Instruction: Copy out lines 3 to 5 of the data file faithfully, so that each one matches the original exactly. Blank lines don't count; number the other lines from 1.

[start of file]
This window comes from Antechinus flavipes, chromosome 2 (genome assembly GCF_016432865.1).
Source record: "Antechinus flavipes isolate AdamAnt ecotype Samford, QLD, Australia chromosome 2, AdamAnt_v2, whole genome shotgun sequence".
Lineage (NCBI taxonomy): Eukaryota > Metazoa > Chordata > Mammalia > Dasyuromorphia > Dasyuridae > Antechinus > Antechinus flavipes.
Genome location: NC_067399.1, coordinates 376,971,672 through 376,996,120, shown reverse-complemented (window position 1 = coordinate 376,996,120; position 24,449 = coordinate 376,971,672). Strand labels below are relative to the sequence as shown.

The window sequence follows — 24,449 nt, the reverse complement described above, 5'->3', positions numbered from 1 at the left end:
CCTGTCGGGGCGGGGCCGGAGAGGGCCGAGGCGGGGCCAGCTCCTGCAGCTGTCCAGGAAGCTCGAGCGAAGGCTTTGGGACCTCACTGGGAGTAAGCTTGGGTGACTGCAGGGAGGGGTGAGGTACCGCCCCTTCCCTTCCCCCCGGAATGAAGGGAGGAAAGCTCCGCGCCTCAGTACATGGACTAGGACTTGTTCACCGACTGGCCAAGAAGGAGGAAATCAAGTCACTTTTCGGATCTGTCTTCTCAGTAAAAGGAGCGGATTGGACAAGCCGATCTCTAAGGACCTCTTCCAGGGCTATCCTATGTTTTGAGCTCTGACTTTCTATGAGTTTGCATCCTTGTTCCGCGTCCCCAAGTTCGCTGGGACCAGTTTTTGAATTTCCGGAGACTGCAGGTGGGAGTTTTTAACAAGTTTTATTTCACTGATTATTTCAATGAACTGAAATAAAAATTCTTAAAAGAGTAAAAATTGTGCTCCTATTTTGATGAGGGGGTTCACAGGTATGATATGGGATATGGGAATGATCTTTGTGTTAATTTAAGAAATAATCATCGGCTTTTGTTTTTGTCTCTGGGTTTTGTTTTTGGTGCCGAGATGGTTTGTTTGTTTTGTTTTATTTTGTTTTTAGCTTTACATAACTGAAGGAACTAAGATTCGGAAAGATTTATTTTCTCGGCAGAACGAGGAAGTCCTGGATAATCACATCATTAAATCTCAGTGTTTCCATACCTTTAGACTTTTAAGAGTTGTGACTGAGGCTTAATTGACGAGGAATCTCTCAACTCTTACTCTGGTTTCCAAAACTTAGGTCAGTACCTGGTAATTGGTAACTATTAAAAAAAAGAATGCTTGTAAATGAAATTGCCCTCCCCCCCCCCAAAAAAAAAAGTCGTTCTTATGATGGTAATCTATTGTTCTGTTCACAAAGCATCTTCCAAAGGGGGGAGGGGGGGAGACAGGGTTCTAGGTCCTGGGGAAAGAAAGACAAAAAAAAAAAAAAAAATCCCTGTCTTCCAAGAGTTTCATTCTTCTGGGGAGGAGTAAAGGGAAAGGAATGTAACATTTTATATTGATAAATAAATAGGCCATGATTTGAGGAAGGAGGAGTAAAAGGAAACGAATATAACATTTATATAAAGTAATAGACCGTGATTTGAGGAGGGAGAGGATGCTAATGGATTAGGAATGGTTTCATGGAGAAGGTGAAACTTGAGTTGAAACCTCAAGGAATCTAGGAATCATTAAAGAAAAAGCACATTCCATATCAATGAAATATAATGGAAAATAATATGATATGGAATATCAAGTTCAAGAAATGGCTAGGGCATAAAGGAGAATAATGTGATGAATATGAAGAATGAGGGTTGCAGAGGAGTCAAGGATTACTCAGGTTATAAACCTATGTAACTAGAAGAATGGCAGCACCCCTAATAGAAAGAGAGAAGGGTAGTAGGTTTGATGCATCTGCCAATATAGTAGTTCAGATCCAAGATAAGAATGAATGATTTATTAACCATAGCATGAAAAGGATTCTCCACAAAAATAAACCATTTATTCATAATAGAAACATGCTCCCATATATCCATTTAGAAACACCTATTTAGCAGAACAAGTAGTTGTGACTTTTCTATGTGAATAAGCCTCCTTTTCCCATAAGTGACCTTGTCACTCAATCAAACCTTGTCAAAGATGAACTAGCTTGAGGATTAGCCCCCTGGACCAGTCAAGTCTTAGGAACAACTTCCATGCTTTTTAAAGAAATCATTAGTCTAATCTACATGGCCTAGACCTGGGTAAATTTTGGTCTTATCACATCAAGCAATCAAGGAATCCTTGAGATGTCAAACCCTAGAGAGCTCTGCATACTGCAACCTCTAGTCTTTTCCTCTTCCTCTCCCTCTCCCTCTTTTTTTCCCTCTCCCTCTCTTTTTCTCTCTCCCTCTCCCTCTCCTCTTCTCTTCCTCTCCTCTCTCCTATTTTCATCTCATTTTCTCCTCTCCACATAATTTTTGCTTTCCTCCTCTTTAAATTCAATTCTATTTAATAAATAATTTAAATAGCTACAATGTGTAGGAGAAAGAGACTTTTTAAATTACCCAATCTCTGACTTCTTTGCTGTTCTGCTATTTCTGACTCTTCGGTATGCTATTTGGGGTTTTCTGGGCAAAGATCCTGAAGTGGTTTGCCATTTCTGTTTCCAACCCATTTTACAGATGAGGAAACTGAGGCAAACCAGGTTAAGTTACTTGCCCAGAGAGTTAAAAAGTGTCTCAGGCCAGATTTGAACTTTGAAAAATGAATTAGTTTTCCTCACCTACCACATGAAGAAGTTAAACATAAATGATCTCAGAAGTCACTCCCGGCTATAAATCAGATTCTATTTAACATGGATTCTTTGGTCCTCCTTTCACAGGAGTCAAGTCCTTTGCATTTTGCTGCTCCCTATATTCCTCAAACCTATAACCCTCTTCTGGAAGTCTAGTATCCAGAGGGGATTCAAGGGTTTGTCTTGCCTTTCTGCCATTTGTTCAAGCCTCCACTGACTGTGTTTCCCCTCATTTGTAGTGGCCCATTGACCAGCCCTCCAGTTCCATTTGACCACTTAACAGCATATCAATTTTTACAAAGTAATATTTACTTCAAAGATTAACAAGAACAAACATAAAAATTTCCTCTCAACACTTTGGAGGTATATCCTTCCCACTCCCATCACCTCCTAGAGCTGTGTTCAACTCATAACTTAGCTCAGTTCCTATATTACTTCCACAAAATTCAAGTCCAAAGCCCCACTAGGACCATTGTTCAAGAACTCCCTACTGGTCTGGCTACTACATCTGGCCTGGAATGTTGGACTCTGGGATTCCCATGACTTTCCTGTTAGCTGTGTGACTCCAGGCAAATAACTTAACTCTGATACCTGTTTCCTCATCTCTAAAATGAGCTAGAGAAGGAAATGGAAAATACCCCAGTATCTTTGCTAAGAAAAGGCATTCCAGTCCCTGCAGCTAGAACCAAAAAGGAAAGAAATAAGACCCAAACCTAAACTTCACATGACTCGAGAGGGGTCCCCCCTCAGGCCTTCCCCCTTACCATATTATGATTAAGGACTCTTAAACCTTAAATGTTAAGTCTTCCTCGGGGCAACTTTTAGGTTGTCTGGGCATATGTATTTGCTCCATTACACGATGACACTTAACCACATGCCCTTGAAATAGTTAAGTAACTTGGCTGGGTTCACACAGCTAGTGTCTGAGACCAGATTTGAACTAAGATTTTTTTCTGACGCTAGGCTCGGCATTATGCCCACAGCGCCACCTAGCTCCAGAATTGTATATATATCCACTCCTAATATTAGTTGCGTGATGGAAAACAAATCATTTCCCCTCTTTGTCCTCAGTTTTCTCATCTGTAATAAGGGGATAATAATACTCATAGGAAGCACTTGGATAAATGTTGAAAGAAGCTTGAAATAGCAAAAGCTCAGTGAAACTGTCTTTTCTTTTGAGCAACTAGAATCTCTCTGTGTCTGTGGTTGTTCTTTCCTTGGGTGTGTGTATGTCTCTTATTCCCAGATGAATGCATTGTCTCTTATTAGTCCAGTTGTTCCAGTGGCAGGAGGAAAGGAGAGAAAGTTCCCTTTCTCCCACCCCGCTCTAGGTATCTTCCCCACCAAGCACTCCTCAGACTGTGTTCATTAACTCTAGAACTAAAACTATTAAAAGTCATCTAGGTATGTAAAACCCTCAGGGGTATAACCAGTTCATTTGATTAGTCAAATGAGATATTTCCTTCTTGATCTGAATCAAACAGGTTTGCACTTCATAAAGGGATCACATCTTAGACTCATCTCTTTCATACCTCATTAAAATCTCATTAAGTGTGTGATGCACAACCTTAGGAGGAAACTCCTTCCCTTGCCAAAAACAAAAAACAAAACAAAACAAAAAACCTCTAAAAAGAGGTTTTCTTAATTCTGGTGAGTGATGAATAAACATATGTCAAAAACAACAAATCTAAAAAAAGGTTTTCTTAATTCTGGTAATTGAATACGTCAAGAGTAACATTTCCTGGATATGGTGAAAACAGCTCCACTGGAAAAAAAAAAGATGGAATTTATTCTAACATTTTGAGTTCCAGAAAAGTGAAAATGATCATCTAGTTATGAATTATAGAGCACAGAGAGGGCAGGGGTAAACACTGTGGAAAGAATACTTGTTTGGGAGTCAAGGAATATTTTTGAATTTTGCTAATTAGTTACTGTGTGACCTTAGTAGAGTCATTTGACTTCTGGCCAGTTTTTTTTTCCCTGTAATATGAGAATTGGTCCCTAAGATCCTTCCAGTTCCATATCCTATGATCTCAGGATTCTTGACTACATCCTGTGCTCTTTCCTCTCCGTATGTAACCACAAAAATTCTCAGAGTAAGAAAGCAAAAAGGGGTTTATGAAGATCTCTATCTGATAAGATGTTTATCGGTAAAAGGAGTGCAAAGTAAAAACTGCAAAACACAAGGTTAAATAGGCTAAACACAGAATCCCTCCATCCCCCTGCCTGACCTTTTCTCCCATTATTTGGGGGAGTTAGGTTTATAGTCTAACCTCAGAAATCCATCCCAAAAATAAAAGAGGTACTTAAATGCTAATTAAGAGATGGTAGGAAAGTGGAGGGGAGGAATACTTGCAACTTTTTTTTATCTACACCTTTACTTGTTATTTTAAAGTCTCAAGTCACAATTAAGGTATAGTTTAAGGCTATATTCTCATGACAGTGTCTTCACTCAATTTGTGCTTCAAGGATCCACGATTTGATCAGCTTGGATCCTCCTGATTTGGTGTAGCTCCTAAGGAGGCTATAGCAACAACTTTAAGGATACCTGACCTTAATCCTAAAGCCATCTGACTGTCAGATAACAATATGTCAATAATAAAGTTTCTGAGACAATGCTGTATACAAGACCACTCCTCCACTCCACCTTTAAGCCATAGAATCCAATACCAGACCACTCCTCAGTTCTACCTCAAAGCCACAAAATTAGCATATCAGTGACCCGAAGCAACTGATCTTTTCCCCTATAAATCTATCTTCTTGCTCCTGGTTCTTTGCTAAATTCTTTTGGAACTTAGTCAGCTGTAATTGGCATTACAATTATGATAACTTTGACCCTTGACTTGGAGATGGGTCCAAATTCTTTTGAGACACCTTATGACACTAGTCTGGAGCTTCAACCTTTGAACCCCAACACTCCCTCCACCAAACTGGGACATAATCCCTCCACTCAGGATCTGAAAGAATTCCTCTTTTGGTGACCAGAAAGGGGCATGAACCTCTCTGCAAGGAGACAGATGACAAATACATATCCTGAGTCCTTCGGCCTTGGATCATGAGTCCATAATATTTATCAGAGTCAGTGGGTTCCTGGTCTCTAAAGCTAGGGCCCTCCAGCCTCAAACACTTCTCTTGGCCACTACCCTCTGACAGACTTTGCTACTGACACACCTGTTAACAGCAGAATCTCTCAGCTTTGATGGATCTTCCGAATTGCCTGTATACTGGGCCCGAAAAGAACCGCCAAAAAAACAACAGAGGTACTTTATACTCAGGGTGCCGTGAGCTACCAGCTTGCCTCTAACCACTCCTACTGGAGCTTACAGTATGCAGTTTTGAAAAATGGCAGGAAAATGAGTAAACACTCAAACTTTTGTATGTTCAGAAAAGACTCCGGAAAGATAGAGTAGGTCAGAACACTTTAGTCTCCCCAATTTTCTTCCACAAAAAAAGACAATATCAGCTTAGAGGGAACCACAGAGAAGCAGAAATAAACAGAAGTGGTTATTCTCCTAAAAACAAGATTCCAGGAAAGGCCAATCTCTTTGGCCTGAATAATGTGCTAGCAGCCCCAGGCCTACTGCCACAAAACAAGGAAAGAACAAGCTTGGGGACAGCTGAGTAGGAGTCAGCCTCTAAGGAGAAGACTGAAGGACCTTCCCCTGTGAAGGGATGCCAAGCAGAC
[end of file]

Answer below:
Lineage (NCBI taxonomy): Eukaryota > Metazoa > Chordata > Mammalia > Dasyuromorphia > Dasyuridae > Antechinus > Antechinus flavipes.
Genome location: NC_067399.1, coordinates 376,971,672 through 376,996,120, shown reverse-complemented (window position 1 = coordinate 376,996,120; position 24,449 = coordinate 376,971,672). Strand labels below are relative to the sequence as shown.

The window sequence follows — 24,449 nt, the reverse complement described above, 5'->3', positions numbered from 1 at the left end: